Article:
Kurtz fails to rebut the presumption of shared confidences. Kurtz argues that she was never actually aware that Wilhelm was a client of the firm and that Wilhelm produces no evidence to the contrary. Kurtz claims that she recorded the name of every client or case she discussed when she worked at Andreou & Casson but can find no mention of Wilhelm in her records. Kurtz finds it significant that Wilhelm produces detailed minutes from law firm meetings in October and November 2002, but no post-November 2002 minutes (and therefore no minutes discussing Wilhelm). Kurtz's arguments are not enough. From December 2002 to March 2003, Andreou & Casson was an association of four lawyers. At oral argument, all parties agreed that there were no structural divisions in the firm or monitoring rules that would prevent an "infected" attorney from interacting and discussing Wilhelm's case with Kurtz. Furthermore, the firm did not establish rules that would monitor or restrict the sharing of files and information about cases. In short, there is no evidence of any screening or protective measures being discussed or implemented at Andreou & Casson and, at the time that Kurtz was associated with the firm, there was no reason to screen Kurtz from Wilhelm's case or files. Given the presumption of shared confidences resulting from the complete lack of formal screening at Andreou & Casson, Kurtz has the burden of showing that she did not share in the confidences of an Andreou & Casson client and she cannot carry this burden by merely highlighting Wilhelm's lack of explicit evidence. It follows that the presumption of shared confidences is not rebutted.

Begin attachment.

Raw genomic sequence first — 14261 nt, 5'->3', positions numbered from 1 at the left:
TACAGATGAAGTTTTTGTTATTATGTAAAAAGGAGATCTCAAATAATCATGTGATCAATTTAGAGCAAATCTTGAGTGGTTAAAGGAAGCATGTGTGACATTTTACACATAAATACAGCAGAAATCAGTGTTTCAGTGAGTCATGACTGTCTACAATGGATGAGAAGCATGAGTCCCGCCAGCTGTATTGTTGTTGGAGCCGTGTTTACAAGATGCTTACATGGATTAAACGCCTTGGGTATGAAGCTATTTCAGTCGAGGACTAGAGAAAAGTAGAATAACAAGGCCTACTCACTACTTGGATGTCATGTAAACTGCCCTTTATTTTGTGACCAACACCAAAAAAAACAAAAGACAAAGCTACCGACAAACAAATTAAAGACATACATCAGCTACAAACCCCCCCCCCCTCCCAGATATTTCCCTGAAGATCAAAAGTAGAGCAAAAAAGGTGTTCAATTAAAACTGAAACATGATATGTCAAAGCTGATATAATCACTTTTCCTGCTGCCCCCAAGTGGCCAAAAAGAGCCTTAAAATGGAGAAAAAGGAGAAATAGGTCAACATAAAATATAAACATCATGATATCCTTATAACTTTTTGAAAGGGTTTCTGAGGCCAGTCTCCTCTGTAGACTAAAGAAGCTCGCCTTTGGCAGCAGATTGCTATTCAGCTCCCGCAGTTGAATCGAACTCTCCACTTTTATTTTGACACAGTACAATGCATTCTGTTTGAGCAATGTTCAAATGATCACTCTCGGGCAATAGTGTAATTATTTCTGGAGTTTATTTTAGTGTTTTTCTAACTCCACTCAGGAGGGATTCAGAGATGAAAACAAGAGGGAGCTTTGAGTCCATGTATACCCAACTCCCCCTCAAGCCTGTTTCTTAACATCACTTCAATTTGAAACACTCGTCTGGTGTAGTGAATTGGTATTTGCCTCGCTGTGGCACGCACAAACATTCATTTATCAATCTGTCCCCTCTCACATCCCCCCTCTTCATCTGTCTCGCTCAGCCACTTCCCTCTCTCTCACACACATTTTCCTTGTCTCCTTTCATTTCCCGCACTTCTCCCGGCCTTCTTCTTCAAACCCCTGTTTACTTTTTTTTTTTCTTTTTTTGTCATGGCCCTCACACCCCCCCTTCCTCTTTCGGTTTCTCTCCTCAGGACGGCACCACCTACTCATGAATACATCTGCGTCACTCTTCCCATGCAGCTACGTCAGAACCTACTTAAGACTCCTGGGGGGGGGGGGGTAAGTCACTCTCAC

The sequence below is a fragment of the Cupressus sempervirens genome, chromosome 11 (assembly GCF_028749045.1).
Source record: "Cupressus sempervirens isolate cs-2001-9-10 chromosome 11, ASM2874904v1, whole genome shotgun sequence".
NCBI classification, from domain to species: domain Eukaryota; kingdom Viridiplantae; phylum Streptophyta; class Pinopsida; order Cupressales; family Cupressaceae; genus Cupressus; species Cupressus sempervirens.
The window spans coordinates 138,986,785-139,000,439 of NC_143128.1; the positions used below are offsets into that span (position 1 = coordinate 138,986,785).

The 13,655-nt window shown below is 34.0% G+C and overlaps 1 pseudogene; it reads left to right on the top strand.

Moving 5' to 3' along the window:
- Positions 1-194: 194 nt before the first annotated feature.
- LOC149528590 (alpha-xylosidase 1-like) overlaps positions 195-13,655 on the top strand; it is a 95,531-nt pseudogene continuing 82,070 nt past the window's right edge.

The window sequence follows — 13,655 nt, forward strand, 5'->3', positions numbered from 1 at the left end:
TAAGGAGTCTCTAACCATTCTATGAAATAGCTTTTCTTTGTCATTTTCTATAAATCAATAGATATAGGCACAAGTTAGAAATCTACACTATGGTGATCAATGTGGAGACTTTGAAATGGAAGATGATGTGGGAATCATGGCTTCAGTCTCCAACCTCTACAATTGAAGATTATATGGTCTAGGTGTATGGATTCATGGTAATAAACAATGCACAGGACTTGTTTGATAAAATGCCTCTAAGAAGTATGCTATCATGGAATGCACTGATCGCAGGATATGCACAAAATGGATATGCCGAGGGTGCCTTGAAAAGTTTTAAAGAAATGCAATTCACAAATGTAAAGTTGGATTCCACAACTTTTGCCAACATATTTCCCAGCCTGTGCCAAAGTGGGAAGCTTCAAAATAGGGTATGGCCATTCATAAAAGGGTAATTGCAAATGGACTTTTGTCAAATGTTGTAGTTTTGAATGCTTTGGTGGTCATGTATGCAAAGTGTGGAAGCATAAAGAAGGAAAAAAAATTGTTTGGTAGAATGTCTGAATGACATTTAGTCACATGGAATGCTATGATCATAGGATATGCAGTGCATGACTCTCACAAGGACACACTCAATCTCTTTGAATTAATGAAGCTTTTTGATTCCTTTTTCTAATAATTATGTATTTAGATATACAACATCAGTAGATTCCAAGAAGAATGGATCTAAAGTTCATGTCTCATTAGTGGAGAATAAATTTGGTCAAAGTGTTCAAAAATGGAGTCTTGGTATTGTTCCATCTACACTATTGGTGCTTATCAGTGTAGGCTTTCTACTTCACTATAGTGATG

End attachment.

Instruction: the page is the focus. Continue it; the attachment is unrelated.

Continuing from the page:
III. Conclusion

  For the aforementioned reasons, the Court grants Wilhelm's motion to disqualify and strike the appearance of attorney Dana L. Kurtz.